Eons Roundup 7

It’s another PBS Eons commission roundup day!

The metatherian mammals Pucadelphysand Khasia, and lineart of the sparassodont Paraborhyaena, from “How South America Made the Marsupials”
https://www.youtube.com/watch?v=l5doyrUWFbE

The dyrosaurid crocodyliform Acherontisuchus and the bothremydid turtle Puentemys, from “How a Hot Planet Created the World’s Biggest Snake”
https://www.youtube.com/watch?v=T-hDNbM-WLk

The early penguin Waimanu and the giant penguin Anthropornis, from “When Penguins Went From The Sky To The Sea”
https://www.youtube.com/watch?v=HMArjGQwLvY

Chupacabrachelys

Bothremydids were an extinct group of side-necked turtles that existed from the late Cretaceous to the early Miocene, between about 100 and 20 million years ago. Found across most of the world (with the exception of Antarctica and Australia) they were a diverse group occupying a range of ecological niches, inhabiting both freshwater and near-shore marine habitats.

Although their fossils are mainly just fragmentary remains like pieces of shell, Chupacabrachelys complexus here is actually known from a fairly complete skeleton.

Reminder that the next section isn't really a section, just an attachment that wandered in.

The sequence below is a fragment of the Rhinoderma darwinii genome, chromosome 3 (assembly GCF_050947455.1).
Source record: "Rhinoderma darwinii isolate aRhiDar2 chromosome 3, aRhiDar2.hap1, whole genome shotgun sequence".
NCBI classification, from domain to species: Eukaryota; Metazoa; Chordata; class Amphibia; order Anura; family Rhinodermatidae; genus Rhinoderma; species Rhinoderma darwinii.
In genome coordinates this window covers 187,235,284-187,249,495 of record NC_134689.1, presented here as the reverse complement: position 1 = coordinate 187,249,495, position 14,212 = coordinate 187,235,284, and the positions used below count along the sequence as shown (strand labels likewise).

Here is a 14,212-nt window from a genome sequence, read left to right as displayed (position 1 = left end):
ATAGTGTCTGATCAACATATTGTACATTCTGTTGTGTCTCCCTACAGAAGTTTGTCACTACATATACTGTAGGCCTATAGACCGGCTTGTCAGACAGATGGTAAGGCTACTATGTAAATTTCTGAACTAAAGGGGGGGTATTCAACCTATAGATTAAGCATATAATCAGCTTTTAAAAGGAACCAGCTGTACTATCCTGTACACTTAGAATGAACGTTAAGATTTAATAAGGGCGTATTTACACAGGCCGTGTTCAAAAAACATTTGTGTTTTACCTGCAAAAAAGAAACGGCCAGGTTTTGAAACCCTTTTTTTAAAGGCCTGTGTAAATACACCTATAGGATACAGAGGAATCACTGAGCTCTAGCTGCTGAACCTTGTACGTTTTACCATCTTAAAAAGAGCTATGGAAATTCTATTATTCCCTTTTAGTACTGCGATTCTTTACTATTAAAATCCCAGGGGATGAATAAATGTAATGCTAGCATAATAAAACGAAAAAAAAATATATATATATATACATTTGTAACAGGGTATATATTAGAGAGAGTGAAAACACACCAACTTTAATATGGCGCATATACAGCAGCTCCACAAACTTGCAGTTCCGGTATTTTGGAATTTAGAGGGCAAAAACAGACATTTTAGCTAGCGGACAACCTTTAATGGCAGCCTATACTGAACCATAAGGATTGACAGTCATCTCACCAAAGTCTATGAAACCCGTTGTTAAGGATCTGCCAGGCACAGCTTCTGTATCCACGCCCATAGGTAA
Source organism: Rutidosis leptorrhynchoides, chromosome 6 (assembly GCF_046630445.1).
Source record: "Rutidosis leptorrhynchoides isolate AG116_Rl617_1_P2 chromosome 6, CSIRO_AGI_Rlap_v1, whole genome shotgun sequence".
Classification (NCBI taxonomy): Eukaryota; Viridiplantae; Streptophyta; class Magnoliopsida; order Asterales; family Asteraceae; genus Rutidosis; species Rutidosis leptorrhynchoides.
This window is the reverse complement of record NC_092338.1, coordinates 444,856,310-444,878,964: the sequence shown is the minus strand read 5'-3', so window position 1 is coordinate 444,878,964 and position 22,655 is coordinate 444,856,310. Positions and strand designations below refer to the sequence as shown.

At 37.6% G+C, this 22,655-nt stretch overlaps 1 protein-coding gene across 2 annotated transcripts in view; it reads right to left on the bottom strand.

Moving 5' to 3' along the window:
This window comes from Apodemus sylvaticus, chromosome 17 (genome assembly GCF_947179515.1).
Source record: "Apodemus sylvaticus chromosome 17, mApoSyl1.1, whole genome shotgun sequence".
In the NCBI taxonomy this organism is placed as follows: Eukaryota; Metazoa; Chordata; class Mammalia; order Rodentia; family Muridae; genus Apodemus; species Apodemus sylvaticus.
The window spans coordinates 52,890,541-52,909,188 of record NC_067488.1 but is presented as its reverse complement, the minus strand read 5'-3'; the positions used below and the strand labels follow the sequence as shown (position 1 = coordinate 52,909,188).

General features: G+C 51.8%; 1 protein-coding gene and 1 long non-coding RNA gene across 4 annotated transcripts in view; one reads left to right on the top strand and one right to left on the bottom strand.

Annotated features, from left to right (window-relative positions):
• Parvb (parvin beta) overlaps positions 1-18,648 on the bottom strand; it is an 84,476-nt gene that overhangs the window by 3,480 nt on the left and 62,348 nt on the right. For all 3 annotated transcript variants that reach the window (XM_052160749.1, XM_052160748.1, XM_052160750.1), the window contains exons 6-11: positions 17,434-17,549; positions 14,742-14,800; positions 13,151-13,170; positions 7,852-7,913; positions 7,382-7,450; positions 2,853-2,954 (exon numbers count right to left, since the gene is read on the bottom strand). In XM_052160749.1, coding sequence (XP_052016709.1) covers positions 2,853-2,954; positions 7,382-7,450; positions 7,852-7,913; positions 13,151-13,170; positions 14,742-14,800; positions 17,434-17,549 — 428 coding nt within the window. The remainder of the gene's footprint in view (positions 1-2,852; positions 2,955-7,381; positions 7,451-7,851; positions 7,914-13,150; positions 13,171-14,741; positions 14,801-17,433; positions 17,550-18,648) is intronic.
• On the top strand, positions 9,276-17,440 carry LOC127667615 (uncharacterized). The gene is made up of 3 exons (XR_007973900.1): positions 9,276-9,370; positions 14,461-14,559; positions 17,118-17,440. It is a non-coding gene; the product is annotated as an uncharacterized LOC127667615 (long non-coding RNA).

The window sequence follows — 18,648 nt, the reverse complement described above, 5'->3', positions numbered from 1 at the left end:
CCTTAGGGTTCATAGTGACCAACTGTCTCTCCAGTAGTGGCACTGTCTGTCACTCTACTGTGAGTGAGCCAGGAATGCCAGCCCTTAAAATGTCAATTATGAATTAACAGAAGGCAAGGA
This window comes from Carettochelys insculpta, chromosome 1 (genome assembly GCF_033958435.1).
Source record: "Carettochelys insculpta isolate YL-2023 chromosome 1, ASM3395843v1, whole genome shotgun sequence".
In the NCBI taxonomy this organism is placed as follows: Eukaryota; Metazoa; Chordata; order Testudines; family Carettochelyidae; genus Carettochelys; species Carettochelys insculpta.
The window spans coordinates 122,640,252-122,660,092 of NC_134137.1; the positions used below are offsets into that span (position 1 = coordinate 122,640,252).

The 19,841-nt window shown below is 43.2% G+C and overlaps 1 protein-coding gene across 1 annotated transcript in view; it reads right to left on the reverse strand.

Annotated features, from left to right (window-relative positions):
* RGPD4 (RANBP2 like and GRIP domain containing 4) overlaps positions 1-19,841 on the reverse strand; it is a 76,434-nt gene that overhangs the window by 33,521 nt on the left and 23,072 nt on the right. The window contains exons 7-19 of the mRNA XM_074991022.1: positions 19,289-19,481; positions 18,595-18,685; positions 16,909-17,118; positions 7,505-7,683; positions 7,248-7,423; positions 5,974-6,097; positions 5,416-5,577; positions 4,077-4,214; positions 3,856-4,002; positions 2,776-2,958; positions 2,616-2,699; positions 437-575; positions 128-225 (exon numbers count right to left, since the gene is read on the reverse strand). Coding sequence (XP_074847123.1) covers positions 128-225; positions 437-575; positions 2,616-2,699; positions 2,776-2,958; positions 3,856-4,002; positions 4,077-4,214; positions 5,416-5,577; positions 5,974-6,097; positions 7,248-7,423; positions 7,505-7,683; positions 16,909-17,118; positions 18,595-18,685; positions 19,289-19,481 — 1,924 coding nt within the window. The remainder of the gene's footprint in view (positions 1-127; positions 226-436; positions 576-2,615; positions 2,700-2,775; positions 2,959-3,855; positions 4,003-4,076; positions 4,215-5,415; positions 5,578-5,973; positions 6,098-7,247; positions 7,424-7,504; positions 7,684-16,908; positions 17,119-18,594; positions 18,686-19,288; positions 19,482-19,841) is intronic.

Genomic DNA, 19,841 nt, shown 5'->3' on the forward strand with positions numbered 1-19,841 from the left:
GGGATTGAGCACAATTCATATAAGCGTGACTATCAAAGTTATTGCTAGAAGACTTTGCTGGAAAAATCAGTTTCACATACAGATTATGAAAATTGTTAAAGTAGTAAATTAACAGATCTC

Living in what is now western Texas, USA, during the late Cretaceous (~75 mya), it was an average-sized member of the group at around 1m long (3’3″) and was probably marine, swimming around in the shallow tropical waters of the Western Interior Seaway.

It had a particularly unusual skull for a turtle, narrow and triangular and slightly flattened, with elongated eye sockets. The paleontologists who described Chupacabrachelys thought the overall shape was vaguely reminiscent of a canid, and so that ended up inspiring its name — a reference to the mangy coyotes that are occasionally mistaken for the mythical chupacabra.